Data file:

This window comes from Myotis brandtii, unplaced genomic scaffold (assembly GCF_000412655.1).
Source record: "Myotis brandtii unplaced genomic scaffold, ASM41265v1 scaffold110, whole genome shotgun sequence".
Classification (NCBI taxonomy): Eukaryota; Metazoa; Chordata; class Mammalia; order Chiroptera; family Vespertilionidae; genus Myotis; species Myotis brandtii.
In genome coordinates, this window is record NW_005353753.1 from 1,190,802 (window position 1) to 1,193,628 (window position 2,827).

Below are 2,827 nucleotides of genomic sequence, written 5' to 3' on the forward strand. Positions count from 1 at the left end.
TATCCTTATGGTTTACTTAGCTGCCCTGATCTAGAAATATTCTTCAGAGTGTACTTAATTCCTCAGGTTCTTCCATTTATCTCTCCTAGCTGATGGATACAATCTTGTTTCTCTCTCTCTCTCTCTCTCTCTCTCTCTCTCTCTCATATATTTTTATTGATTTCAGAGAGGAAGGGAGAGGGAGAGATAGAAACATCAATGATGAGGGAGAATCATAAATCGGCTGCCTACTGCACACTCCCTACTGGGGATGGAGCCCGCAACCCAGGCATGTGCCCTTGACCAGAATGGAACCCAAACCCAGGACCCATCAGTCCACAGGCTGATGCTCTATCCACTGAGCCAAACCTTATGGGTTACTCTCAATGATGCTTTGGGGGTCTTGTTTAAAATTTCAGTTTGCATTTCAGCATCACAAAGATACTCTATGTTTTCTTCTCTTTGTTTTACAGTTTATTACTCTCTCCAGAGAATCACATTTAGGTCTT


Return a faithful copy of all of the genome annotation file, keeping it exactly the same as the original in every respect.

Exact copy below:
This window comes from Myotis brandtii, unplaced genomic scaffold (assembly GCF_000412655.1).
Source record: "Myotis brandtii unplaced genomic scaffold, ASM41265v1 scaffold110, whole genome shotgun sequence".
Classification (NCBI taxonomy): Eukaryota; Metazoa; Chordata; class Mammalia; order Chiroptera; family Vespertilionidae; genus Myotis; species Myotis brandtii.
In genome coordinates, this window is record NW_005353753.1 from 1,190,802 (window position 1) to 1,193,628 (window position 2,827).

Below are 2,827 nucleotides of genomic sequence, written 5' to 3' on the forward strand. Positions count from 1 at the left end.
TATCCTTATGGTTTACTTAGCTGCCCTGATCTAGAAATATTCTTCAGAGTGTACTTAATTCCTCAGGTTCTTCCATTTATCTCTCCTAGCTGATGGATACAATCTTGTTTCTCTCTCTCTCTCTCTCTCTCTCTCTCTCTCTCTCATATATTTTTATTGATTTCAGAGAGGAAGGGAGAGGGAGAGATAGAAACATCAATGATGAGGGAGAATCATAAATCGGCTGCCTACTGCACACTCCCTACTGGGGATGGAGCCCGCAACCCAGGCATGTGCCCTTGACCAGAATGGAACCCAAACCCAGGACCCATCAGTCCACAGGCTGATGCTCTATCCACTGAGCCAAACCTTATGGGTTACTCTCAATGATGCTTTGGGGGTCTTGTTTAAAATTTCAGTTTGCATTTCAGCATCACAAAGATACTCTATGTTTTCTTCTCTTTGTTTTACAGTTTATTACTCTCTCCAGAGAATCACATTTAGGTCTT